Next up is a white person classic: guilt. Oh, white guilt. Nobody wants to hear about it, and there I was stewing in it, hating myself for not being better. I called my [white] friend, the one who’d so generously invited me into the sacred, safe space, antiracist group to admit my feelings. I didn’t have it in me and needed to drop out. As a person living with mental illness and doing my best to survive (AKA stave off self harm, let alone COVID), I didn’t have any more emotional bandwidth. I felt I was failing my black brothers, sisters, and non-binary siblings, and I was crushed by my own ineptitude. I was bracing myself for my friend, married to an African American person, to take me by the proverbial shoulders and shake me, demanding I get it together, reinforcing what I knew to be true: BIPOC in America don’t have the luxury to woot around with psychiatry, Prozac, Lamictal, and Wellbutrin. In addition to the very equal-opportunity-affliction of mental illness, BIPOC are also living through a pandemic, perhaps also unable to secure a job like me, etc… all in addition to living through the every day trauma of moving through America as BIPOC. In regards to my feelings, in the canonical words of Sweet Brown, “ain’t nobody got time for that.”

Instead, I was surprised to be met with something I so fiercely value, something I do my best to always grant to others, and something that for some reason I fail to give myself. Grace. My friend reminded me to be gentle in my self-criticism and that while weighing our problems against each others’ is important for orientation and perspective, absolutely, me having Major Depressive and Anxiety Disorders was both less and more severe than current experiences of any other person on the street. She spoke on the dangers of comparative suffering, that taking on more than I could handle, something that leads me to an unhealthy, at-risk state, wasn’t actually going to help anyone. It reminded me of my psychiatrist’s standby of needing to put my own oxygen mask on first before being able to help others. The alternative is that, if I don’t, we could all be toast, which of course is also unhelpful and, well, ain’t nobody got time for.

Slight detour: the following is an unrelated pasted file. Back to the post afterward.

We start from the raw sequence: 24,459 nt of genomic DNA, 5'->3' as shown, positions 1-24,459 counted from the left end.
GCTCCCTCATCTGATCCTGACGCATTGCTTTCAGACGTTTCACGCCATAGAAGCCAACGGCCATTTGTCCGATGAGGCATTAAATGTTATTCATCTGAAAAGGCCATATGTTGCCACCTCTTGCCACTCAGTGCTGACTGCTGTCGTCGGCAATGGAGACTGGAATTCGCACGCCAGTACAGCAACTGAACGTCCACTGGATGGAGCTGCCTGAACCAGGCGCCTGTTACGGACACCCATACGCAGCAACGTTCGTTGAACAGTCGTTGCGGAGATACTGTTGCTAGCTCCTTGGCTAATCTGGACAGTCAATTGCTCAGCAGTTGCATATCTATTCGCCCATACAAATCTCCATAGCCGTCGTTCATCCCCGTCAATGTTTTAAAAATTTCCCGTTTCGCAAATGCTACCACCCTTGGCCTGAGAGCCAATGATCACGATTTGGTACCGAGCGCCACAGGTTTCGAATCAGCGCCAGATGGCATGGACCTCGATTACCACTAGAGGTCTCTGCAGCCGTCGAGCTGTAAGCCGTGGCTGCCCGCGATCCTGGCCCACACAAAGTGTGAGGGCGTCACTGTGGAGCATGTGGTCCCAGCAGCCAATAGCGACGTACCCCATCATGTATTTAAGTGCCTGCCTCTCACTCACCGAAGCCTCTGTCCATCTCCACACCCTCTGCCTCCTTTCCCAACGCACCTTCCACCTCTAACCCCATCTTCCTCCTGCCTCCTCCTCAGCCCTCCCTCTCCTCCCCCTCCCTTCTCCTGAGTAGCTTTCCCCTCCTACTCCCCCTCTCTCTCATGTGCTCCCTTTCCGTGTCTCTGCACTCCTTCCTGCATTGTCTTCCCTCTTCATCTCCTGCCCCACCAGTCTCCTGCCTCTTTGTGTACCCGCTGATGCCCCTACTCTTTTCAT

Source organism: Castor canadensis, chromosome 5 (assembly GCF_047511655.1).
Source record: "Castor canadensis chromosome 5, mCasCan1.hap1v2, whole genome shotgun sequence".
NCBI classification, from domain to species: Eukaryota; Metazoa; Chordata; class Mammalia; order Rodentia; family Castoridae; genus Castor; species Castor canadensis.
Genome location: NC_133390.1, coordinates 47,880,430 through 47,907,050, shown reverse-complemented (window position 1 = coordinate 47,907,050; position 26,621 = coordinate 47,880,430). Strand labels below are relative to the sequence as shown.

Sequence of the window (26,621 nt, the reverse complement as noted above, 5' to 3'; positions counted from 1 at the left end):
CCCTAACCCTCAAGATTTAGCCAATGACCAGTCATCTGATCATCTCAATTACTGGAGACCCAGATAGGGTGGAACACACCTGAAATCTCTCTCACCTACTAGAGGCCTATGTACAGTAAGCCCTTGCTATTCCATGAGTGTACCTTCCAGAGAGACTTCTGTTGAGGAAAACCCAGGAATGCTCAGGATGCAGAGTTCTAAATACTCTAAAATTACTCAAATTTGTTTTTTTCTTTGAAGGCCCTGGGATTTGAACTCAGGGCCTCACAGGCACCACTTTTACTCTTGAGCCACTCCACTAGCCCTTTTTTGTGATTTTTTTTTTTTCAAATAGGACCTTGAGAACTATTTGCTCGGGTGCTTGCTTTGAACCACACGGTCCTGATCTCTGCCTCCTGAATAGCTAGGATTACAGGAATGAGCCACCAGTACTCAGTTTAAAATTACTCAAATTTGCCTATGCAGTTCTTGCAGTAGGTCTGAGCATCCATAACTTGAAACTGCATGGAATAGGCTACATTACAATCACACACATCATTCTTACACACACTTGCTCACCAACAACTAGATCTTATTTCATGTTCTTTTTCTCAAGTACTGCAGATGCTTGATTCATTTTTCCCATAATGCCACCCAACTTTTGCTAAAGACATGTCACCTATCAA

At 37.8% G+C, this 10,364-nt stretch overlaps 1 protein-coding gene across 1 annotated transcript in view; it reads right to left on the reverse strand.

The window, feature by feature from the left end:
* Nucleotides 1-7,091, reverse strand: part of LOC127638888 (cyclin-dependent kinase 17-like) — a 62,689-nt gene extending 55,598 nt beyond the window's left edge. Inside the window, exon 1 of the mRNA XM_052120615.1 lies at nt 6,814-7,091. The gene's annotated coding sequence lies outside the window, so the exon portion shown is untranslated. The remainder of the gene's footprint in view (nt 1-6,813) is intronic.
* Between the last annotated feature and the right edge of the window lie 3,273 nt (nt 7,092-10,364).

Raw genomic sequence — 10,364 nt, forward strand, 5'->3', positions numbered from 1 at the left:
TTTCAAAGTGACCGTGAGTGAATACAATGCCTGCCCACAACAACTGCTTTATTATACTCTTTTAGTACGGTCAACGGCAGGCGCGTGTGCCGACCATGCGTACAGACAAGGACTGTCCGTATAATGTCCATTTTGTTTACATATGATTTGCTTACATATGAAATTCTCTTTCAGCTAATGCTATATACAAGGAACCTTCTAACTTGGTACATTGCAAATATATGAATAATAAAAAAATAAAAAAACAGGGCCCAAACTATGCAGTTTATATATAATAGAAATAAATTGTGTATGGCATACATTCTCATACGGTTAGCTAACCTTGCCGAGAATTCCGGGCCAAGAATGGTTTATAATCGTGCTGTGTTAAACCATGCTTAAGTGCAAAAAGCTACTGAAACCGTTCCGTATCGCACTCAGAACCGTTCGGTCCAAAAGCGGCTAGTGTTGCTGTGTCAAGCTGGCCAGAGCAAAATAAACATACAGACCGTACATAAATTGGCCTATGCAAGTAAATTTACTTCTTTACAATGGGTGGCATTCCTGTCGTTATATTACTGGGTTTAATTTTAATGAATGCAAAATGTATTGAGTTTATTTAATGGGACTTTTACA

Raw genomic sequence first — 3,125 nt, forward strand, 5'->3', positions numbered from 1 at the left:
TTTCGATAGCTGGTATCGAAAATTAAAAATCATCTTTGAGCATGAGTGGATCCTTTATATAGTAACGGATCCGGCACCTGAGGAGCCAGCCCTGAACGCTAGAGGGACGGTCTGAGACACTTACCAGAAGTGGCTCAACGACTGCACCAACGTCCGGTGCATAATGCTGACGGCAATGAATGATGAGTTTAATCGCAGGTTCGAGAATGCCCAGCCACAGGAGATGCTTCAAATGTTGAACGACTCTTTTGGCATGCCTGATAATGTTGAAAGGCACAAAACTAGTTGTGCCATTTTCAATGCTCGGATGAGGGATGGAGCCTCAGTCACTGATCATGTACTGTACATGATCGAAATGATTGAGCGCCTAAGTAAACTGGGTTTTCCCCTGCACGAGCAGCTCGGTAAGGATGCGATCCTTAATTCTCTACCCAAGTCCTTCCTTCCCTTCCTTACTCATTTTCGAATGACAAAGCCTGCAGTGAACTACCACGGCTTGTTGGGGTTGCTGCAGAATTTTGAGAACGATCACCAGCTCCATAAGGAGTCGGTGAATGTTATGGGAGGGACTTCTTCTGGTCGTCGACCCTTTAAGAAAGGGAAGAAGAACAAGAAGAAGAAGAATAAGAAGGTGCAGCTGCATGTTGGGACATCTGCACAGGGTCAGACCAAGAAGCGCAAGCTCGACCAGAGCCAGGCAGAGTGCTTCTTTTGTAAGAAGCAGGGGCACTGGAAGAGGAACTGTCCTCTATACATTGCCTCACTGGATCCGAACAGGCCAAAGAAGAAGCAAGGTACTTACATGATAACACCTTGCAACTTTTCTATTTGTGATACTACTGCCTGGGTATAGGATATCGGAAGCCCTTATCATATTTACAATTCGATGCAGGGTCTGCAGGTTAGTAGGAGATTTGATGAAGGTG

The concept of comparative suffering is not meant to be explain away basic laziness or ignorance. Beware. It’s not a shield to hide behind so you may rest on your laurels in peace or an alleviation of responsibility. Instead it is meant to give grace to the overwhelmed who are doing their very best to be better.


Wednesday posts cover something that’s top of mind for me that week and are written in a short period of time. This means that editing is not strong. While it’s not my best work, it is my best, unfiltered thought.

More on Bummed Out Bailey:
Mental Health: The Social Toll of Invisible Illness
Mental Health: Drowning
Mental Health: Disjointed, Distracted, Discombobulated

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I’ve been enjoying my new addition of the nice-dog-photo postscript. This past week we lost our precious family golden retriever, Achilles, so I find it only appropriate to share a photo of our wonderful boy. His mild temperament, humorous antics, and precious face brought immeasurable peace and joy to all.

May you all have an Achilles in your life.